1. The Maine Democratic Party continues to endorse the proposition that a modernized and expanded highway system, capable of serving all areas of the state, however remote, consistent with the magnitude of the highway program as currently envisioned, is essential to the progress and prosperity of Maine, and that the State should give assistance to any road which can be proven to benefit the economy of Maine.

2. In spite of the high level of current highway construction expenditures, Maine is not meeting all its needs in replacing worn out existing highways. In addition to the maximum use of available revenues including Federal matching funds, a study should be launched to determine the most desirable and feasible method of meeting future highway financing needs.

3. Constant improvements must be made in State – local cooperative highway programs. We recommend that larger, more efficient projects be encouraged under the State Aid program by establishing a system whereby towns accumulating funds for two-year projects will be given a 10 per cent bonus under the State Aid program.

D. Water Resources

Realizing that an abundant supply of pure water is essential to Maine’s economic growth and to the recreational needs of Maine citizens, the Maine Democratic Party makes the following recommendations:

1. The effort directed toward reducing the pollution of our rivers and streams should be accelerated.

2. The Water Improvement Commission should be authorized additional appropriations and staff so that it can step up its education and enforcement programs.

3. The state should encourage towns and municipalities to establish reserve accounts for eventual construction of sewage treatment plants.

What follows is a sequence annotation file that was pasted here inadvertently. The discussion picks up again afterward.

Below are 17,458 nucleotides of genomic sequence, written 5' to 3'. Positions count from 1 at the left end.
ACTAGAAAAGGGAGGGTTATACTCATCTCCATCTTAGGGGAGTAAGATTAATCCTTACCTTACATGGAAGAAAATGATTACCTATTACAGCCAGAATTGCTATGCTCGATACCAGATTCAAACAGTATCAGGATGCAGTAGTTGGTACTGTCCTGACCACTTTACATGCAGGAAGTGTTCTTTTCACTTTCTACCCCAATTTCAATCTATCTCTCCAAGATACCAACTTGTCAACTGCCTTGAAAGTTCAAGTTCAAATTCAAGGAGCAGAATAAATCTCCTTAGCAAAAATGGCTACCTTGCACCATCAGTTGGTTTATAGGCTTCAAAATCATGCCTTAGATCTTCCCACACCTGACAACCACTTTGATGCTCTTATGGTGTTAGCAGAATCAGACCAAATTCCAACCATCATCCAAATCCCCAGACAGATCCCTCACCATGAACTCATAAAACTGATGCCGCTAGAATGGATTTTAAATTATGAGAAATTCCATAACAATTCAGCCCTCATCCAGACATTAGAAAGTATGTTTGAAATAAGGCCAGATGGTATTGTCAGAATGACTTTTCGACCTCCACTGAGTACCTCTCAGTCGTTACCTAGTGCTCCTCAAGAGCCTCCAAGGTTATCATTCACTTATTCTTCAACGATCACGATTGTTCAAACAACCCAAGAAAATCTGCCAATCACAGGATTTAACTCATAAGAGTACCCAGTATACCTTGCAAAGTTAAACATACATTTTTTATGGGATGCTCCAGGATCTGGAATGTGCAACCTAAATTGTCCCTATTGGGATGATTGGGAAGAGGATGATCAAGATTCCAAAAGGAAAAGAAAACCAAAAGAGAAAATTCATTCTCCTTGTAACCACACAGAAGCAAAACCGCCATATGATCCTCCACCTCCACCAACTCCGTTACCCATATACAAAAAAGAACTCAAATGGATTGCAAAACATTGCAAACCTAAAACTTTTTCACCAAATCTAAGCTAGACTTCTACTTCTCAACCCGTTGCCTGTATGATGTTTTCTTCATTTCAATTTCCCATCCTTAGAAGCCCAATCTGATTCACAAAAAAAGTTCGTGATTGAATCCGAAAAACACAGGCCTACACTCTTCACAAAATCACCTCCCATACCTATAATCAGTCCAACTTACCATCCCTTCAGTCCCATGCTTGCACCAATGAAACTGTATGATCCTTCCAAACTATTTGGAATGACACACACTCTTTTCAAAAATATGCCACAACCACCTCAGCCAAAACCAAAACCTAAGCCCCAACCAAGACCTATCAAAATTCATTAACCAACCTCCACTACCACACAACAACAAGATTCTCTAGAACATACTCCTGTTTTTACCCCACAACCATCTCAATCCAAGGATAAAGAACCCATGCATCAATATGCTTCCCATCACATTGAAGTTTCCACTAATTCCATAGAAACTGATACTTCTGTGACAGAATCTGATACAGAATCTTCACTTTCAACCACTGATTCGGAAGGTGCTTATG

4. All state agencies should support the Water Improvement Commission’s notices of violation, so that long delaying action can be avoided; state agencies should commence planning for the sewage treatment plants for state buildings and institutions that are require under the classification law.

5. The legislature should ratify the Northeastern Water and Related Land Resources Compact.

E. Fish and Game

The Maine Democratic Party, knowing that the State of Maine can offer to its citizens and its visitors the finest of fishing and hunting makes the following recommendations:

1. The legislature should authorize the Inland Fisheries and Game Department to regulate the taking of fish in certain areas through local public hearings.

2. The Inland Fisheries and Game Department must make certain that there are public access routes to all great lakes and ponds before these lakes are stocked with fish.

3. All citizens of the State of Maine will be eligible for a free fishing license upon application at the age of seventy.

4. In order that hunting may become a safer sport, a more comprehensive safety program should be instituted.

5. The State should encourage the multiple use of privately owned woodlands for hunting, fishing and other recreational purposes.

F. Sea and Shore Fisheries

To further the growth of the commercial fishing industry of our state, we recommend:

1. Continued expansion of the fisheries education program now being carried on in our coastal high schools and Maine Vocational Technical Institute, so that the number of young persons in the fishing industry may be increased.

2. Encouragement of the development of Fish Packing and Marketing Cooperatives.

3. Strengthening present state laws controlling water pollution to preserve and restore our clam flats.